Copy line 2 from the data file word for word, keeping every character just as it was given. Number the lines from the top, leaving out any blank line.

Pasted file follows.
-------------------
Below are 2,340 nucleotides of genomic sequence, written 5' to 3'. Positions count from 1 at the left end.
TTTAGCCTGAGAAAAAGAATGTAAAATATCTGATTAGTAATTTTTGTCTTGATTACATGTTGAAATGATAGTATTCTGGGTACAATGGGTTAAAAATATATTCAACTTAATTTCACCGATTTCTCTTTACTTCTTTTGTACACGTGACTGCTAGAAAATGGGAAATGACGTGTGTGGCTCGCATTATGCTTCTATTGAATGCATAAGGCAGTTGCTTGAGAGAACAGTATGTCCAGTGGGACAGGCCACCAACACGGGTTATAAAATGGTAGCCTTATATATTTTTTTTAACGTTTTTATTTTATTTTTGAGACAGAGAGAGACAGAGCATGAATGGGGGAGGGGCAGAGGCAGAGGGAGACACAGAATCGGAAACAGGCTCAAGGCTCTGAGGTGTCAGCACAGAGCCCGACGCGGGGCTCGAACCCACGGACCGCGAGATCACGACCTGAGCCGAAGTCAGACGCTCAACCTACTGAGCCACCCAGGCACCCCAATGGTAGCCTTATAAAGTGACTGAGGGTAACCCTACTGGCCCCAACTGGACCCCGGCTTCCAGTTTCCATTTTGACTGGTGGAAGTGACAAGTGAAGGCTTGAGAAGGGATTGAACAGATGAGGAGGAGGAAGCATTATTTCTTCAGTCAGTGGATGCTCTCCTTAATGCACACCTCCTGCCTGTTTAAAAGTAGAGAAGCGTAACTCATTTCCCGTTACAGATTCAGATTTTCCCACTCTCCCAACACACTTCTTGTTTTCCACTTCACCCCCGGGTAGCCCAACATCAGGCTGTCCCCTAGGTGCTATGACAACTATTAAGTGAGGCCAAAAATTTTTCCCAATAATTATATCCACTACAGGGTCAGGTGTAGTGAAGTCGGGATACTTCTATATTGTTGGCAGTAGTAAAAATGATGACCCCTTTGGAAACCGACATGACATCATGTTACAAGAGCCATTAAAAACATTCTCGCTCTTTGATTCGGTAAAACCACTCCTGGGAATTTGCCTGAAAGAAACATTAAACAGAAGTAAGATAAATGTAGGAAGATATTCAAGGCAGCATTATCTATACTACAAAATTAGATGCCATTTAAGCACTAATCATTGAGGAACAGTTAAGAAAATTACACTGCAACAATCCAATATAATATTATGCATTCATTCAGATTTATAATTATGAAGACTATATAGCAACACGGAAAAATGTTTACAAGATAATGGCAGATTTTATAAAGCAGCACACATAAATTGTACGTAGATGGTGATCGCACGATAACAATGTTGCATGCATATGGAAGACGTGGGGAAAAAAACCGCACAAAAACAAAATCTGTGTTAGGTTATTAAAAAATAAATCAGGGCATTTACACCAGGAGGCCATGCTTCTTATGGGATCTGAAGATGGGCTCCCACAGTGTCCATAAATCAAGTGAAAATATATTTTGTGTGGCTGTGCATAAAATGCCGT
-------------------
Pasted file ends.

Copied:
TTTAGCCTGAGAAAAAGAATGTAAAATATCTGATTAGTAATTTTTGTCTTGATTACATGTTGAAATGATAGTATTCTGGGTACAATGGGTTAAAAATATATTCAACTTAATTTCACCGATTTCTCTTTACTTCTTTTGTACACGTGACTGCTAGAAAATGGGAAATGACGTGTGTGGCTCGCATTATGCTTCTATTGAATGCATAAGGCAGTTGCTTGAGAGAACAGTATGTCCAGTGGGACAGGCCACCAACACGGGTTATAAAATGGTAGCCTTATATATTTTTTTTAACGTTTTTATTTTATTTTTGAGACAGAGAGAGACAGAGCATGAATGGGGGAGGGGCAGAGGCAGAGGGAGACACAGAATCGGAAACAGGCTCAAGGCTCTGAGGTGTCAGCACAGAGCCCGACGCGGGGCTCGAACCCACGGACCGCGAGATCACGACCTGAGCCGAAGTCAGACGCTCAACCTACTGAGCCACCCAGGCACCCCAATGGTAGCCTTATAAAGTGACTGAGGGTAACCCTACTGGCCCCAACTGGACCCCGGCTTCCAGTTTCCATTTTGACTGGTGGAAGTGACAAGTGAAGGCTTGAGAAGGGATTGAACAGATGAGGAGGAGGAAGCATTATTTCTTCAGTCAGTGGATGCTCTCCTTAATGCACACCTCCTGCCTGTTTAAAAGTAGAGAAGCGTAACTCATTTCCCGTTACAGATTCAGATTTTCCCACTCTCCCAACACACTTCTTGTTTTCCACTTCACCCCCGGGTAGCCCAACATCAGGCTGTCCCCTAGGTGCTATGACAACTATTAAGTGAGGCCAAAAATTTTTCCCAATAATTATATCCACTACAGGGTCAGGTGTAGTGAAGTCGGGATACTTCTATATTGTTGGCAGTAGTAAAAATGATGACCCCTTTGGAAACCGACATGACATCATGTTACAAGAGCCATTAAAAACATTCTCGCTCTTTGATTCGGTAAAACCACTCCTGGGAATTTGCCTGAAAGAAACATTAAACAGAAGTAAGATAAATGTAGGAAGATATTCAAGGCAGCATTATCTATACTACAAAATTAGATGCCATTTAAGCACTAATCATTGAGGAACAGTTAAGAAAATTACACTGCAACAATCCAATATAATATTATGCATTCATTCAGATTTATAATTATGAAGACTATATAGCAACACGGAAAAATGTTTACAAGATAATGGCAGATTTTATAAAGCAGCACACATAAATTGTACGTAGATGGTGATCGCACGATAACAATGTTGCATGCATATGGAAGACGTGGGGAAAAAAACCGCACAAAAACAAAATCTGTGTTAGGTTATTAAAAAATAAATCAGGGCATTTACACCAGGAGGCCATGCTTCTTATGGGATCTGAAGATGGGCTCCCACAGTGTCCATAAATCAAGTGAAAATATATTTTGTGTGGCTGTGCATAAAATGCCGT